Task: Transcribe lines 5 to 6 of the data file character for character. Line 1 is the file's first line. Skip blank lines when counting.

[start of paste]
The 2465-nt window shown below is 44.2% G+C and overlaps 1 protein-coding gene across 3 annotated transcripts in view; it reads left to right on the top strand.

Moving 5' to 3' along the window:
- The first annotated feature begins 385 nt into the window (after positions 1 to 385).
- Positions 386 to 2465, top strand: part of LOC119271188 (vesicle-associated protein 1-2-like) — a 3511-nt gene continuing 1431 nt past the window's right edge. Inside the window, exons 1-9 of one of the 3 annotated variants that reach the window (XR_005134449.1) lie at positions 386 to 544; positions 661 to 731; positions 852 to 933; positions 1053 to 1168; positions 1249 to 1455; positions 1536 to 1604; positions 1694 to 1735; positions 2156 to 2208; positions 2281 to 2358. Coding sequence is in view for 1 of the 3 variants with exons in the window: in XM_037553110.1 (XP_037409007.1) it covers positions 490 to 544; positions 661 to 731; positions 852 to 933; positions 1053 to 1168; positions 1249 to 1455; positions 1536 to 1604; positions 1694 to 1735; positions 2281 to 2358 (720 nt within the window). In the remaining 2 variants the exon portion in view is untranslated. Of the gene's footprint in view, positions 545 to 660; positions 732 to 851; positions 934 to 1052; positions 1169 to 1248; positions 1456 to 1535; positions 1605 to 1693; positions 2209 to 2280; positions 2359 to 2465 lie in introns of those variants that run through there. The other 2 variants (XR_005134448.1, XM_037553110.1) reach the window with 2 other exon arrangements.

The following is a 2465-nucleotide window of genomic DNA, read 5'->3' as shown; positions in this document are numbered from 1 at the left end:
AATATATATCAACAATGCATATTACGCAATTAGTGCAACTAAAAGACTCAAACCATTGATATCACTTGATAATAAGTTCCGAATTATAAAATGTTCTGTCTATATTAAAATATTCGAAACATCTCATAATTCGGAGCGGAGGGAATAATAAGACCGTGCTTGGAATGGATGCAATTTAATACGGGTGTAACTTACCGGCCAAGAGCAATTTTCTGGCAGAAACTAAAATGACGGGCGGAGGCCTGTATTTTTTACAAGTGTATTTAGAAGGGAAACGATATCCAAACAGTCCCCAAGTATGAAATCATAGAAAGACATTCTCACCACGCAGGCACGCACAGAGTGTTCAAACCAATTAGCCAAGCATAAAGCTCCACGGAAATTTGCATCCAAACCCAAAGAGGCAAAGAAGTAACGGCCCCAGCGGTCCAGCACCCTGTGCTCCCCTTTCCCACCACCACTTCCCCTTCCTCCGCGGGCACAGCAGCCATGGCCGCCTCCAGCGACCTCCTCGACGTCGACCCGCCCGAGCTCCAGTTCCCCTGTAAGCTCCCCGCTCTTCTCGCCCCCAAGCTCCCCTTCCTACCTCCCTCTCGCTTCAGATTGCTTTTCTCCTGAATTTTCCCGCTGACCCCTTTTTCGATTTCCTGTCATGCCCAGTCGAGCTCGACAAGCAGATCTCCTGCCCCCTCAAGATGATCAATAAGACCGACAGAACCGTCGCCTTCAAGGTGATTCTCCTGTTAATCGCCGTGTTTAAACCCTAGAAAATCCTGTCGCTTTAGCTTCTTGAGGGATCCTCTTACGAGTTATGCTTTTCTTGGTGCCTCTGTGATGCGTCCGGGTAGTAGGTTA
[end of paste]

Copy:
The following is a 2465-nucleotide window of genomic DNA, read 5'->3' as shown; positions in this document are numbered from 1 at the left end:
AATATATATCAACAATGCATATTACGCAATTAGTGCAACTAAAAGACTCAAACCATTGATATCACTTGATAATAAGTTCCGAATTATAAAATGTTCTGTCTATATTAAAATATTCGAAACATCTCATAATTCGGAGCGGAGGGAATAATAAGACCGTGCTTGGAATGGATGCAATTTAATACGGGTGTAACTTACCGGCCAAGAGCAATTTTCTGGCAGAAACTAAAATGACGGGCGGAGGCCTGTATTTTTTACAAGTGTATTTAGAAGGGAAACGATATCCAAACAGTCCCCAAGTATGAAATCATAGAAAGACATTCTCACCACGCAGGCACGCACAGAGTGTTCAAACCAATTAGCCAAGCATAAAGCTCCACGGAAATTTGCATCCAAACCCAAAGAGGCAAAGAAGTAACGGCCCCAGCGGTCCAGCACCCTGTGCTCCCCTTTCCCACCACCACTTCCCCTTCCTCCGCGGGCACAGCAGCCATGGCCGCCTCCAGCGACCTCCTCGACGTCGACCCGCCCGAGCTCCAGTTCCCCTGTAAGCTCCCCGCTCTTCTCGCCCCCAAGCTCCCCTTCCTACCTCCCTCTCGCTTCAGATTGCTTTTCTCCTGAATTTTCCCGCTGACCCCTTTTTCGATTTCCTGTCATGCCCAGTCGAGCTCGACAAGCAGATCTCCTGCCCCCTCAAGATGATCAATAAGACCGACAGAACCGTCGCCTTCAAGGTGATTCTCCTGTTAATCGCCGTGTTTAAACCCTAGAAAATCCTGTCGCTTTAGCTTCTTGAGGGATCCTCTTACGAGTTATGCTTTTCTTGGTGCCTCTGTGATGCGTCCGGGTAGTAGGTTA